9.2 Functors and transformations
The following definitions are fairly obvious, and need no modification.
Since each type is a set, its identity type is a mere proposition. Thus, the naturality axiom is a mere proposition, so identity of natural transformations is determined by identity of their components. In particular, for any and , the type of natural transformations from to is again a set.
Similarly, identity of functors is determined by identity of the functions and (transported along this) of the corresponding functions on hom-sets.
For precategories , there is a precategory defined by
is the type of functors from to .
is the type of natural transformations from to .
We define . Naturality follows by the unit axioms of a precategory. For and , we define . Naturality follows by associativity. Similarly, the unit and associativity laws for follow from those for . ∎
A natural transformation is an isomorphism in if and only if each is an isomorphism in .
If is an isomorphism, then we have that is its inverse. By definition of composition in , and similarly. Thus, and imply and , so is an isomorphism.
Conversely, suppose each is an isomorphism, with inverse called , say. We define a natural transformation with components ; for the naturality axiom we have
Now since composition and identity of natural transformations is determined on their components, we have and . ∎
The following result is fundamental.
If is a precategory and is a category, then is a category.
Let ; we must show that is an equivalence.
To give an inverse to it, suppose is a natural isomorphism. Then for any , we have an isomorphism , hence an identity . By function extensionality, we have an identity .
Now since the last two axioms of a functor are mere propositions, to show that it will suffice to show that for any , the functions
become equal when transported along . By computation for function extensionality, when applied to , becomes equal to . But by \autorefct:idtoiso-trans, transporting along and is equal to the composite , which by naturality of is equal to .
This completes the definition of a function . Now consider the composite
Since hom-sets are sets, their identity types are mere propositions, so to show that two identities are equal, it suffices to show that . But in the definition of , if were of the form , then would be equal to (this can easily be proved by induction on ). Thus, would be equal to , and so by function extensionality we would have , which is what we need.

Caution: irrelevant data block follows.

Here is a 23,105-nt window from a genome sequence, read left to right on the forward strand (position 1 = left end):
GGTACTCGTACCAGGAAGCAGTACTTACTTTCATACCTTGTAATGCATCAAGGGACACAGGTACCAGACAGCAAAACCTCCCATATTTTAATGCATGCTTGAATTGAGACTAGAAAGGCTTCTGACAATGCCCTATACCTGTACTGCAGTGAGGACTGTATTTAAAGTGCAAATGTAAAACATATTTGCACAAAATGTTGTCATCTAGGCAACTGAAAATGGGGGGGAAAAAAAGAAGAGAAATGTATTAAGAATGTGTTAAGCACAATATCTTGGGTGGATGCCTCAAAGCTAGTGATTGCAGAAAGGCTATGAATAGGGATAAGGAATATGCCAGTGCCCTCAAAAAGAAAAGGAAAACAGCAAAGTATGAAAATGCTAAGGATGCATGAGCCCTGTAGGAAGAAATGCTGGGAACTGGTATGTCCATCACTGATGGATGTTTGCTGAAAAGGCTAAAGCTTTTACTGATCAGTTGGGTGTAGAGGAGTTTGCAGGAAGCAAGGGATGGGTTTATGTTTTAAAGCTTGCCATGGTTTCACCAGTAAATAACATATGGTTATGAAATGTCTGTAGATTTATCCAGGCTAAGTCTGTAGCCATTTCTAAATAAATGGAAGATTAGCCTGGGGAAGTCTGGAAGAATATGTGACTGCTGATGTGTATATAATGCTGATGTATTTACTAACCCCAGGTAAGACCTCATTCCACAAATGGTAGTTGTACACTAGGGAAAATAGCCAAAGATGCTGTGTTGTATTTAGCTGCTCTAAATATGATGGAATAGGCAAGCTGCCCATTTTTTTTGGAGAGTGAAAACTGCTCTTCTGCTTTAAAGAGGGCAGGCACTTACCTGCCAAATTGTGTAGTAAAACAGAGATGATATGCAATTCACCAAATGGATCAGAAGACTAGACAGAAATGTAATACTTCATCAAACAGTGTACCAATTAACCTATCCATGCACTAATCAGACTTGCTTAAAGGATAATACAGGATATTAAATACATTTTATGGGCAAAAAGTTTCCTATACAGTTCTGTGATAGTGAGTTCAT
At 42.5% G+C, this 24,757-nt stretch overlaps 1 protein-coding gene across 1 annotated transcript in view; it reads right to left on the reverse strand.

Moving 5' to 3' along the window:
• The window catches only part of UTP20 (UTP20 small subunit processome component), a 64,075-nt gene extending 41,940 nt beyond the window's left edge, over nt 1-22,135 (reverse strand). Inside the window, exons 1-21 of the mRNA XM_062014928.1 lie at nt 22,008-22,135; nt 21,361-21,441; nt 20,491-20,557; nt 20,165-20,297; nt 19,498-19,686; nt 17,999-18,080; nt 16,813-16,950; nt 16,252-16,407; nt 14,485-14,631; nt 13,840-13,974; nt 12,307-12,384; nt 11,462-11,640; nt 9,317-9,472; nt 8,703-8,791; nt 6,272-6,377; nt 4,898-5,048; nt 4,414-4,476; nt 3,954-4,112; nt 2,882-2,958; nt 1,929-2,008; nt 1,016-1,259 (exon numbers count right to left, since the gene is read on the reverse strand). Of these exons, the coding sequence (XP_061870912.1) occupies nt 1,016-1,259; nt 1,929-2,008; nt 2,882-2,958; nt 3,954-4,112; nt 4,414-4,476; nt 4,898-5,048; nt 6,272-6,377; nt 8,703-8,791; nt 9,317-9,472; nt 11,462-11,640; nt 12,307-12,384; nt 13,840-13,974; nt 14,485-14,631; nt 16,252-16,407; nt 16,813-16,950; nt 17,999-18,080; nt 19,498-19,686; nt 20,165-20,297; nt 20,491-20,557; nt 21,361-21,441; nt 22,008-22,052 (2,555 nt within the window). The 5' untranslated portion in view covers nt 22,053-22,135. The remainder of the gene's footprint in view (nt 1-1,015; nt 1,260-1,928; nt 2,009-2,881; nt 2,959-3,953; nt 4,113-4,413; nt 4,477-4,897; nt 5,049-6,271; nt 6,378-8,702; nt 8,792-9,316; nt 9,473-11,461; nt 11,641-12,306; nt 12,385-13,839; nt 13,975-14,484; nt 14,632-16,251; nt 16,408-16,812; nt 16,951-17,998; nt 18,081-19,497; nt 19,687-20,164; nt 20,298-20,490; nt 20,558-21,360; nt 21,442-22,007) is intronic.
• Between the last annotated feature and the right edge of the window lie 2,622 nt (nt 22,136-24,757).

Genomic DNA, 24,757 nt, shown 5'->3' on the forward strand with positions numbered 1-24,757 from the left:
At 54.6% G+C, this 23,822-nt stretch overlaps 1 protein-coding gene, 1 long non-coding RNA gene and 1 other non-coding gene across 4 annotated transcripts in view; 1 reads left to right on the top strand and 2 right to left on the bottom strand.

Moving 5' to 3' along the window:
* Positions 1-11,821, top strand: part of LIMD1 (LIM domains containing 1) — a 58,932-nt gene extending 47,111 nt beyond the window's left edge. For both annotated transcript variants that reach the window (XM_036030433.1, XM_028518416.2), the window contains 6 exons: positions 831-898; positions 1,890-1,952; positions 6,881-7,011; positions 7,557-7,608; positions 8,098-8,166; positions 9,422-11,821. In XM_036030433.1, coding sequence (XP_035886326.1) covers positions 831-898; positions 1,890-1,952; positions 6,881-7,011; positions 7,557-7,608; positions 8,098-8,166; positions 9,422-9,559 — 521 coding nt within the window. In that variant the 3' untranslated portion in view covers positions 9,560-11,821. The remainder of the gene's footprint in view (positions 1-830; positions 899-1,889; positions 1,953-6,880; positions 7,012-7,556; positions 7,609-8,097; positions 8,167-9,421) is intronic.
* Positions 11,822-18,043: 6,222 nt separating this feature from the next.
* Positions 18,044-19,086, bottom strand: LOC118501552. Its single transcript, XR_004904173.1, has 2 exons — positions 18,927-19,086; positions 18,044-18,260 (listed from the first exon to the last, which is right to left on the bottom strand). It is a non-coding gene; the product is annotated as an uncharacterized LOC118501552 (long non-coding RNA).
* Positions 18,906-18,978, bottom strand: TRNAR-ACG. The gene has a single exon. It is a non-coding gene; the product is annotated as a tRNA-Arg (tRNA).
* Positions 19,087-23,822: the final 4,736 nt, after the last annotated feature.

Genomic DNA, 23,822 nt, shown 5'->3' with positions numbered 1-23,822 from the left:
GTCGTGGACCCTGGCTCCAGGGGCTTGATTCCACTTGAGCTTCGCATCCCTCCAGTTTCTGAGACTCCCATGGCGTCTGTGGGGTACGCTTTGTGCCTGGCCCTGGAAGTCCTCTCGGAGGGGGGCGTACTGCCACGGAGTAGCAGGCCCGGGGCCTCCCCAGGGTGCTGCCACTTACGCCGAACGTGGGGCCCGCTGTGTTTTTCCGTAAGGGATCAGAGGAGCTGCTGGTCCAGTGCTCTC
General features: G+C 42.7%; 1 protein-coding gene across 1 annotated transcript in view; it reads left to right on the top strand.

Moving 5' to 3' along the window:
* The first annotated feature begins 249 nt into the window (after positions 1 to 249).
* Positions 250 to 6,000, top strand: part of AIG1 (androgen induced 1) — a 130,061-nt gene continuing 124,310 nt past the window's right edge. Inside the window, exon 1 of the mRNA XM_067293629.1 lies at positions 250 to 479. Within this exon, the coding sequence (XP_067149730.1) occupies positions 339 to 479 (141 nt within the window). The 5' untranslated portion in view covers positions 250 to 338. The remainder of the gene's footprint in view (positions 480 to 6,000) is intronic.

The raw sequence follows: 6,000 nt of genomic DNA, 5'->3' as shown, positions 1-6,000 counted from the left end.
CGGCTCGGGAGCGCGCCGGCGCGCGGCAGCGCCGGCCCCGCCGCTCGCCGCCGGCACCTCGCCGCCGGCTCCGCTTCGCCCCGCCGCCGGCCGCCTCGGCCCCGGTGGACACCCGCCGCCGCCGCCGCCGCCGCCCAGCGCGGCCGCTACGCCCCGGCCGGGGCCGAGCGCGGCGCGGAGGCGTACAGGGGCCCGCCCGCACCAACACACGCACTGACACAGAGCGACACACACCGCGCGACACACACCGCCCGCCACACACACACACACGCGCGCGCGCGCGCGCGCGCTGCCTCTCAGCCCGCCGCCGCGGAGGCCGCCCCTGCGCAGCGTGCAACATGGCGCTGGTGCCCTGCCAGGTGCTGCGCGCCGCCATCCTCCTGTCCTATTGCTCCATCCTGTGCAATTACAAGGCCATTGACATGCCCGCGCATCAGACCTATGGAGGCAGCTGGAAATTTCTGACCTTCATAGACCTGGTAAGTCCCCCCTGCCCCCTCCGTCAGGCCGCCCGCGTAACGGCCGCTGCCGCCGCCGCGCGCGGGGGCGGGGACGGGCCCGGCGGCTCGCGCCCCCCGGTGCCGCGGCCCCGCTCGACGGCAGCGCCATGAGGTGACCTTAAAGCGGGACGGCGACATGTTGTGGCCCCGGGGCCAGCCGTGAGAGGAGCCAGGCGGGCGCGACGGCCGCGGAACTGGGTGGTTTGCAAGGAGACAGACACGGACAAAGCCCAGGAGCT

Finally, consider the composite
Since identity of natural transformations can be tested componentwise, it suffices to show that for each we have . But as observed above, we have , while by computation for function extensionality. Since and are inverses, we have as desired. ∎
In particular, naturally isomorphic functors between categories (as opposed to precategories) are equal.
We now define all the usual ways to compose functors and natural transformations.
For functors and , their composite is given by
For each , the composite
It is easy to check the axioms.
For functors and and a natural transformation , the composite is given by
For each , the component .
Naturality is easy to check. Similarly, for as above and , the composite is given by
For each , the component .
For functors and and natural transformations and , we have
It suffices to check componentwise: at we have
|(by naturality of $\delta$)|
Classically, one defines the “horizontal composite” of and to be the common value of and . We will refrain from doing this, because while equal, these two transformations are not definitionally equal. This also has the consequence that we can use the symbol (or juxtaposition) for all kinds of composition unambiguously: there is only one way to compose two natural transformations (as opposed to composing a natural transformation with a functor on either side).
Composition of functors is associative: .
Since composition of functions is associative, this follows immediately for the actions on objects and on homs. And since hom-sets are sets, the rest of the data is automatic. ∎
The equality in \autorefct:functor-assoc is likewise not definitional. (Composition of functions is definitionally associative, but the axioms that go into a functor must also be composed, and this breaks definitional associativity.) For this reason, we need also to know about coherence for associativity.
ct:functor-assoc is coherent, i.e. the following pentagon of equalities commutes:
As in \autorefct:functor-assoc, this is evident for the actions on objects, and the rest is automatic. ∎
We will henceforth abuse notation by writing or for either or , transporting along \autorefct:functor-assoc whenever necessary. We have a similar coherence result for units.
For a functor , we have equalities and , such that given also , the following triangle of equalities commutes.
See \autorefct:pre2cat,\autorefct:2cat for further development of these ideas.
|Title||9.2 Functors and transformations|